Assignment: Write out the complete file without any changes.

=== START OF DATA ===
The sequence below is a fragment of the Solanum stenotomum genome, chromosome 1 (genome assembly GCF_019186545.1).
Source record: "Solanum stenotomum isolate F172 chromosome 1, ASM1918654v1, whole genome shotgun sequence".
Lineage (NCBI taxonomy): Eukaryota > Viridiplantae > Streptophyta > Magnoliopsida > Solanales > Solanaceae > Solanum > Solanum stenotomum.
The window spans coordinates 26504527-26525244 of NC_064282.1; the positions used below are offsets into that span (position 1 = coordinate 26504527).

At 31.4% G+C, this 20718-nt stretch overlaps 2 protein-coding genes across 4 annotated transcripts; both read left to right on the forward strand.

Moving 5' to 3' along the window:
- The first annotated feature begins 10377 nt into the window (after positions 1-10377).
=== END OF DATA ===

The sequence below is a fragment of the Solanum stenotomum genome, chromosome 1 (genome assembly GCF_019186545.1).
Source record: "Solanum stenotomum isolate F172 chromosome 1, ASM1918654v1, whole genome shotgun sequence".
Lineage (NCBI taxonomy): Eukaryota > Viridiplantae > Streptophyta > Magnoliopsida > Solanales > Solanaceae > Solanum > Solanum stenotomum.
The window spans coordinates 26504527-26525244 of NC_064282.1; the positions used below are offsets into that span (position 1 = coordinate 26504527).

At 31.4% G+C, this 20718-nt stretch overlaps 2 protein-coding genes across 4 annotated transcripts; both read left to right on the forward strand.

Moving 5' to 3' along the window:
- The first annotated feature begins 10377 nt into the window (after positions 1-10377).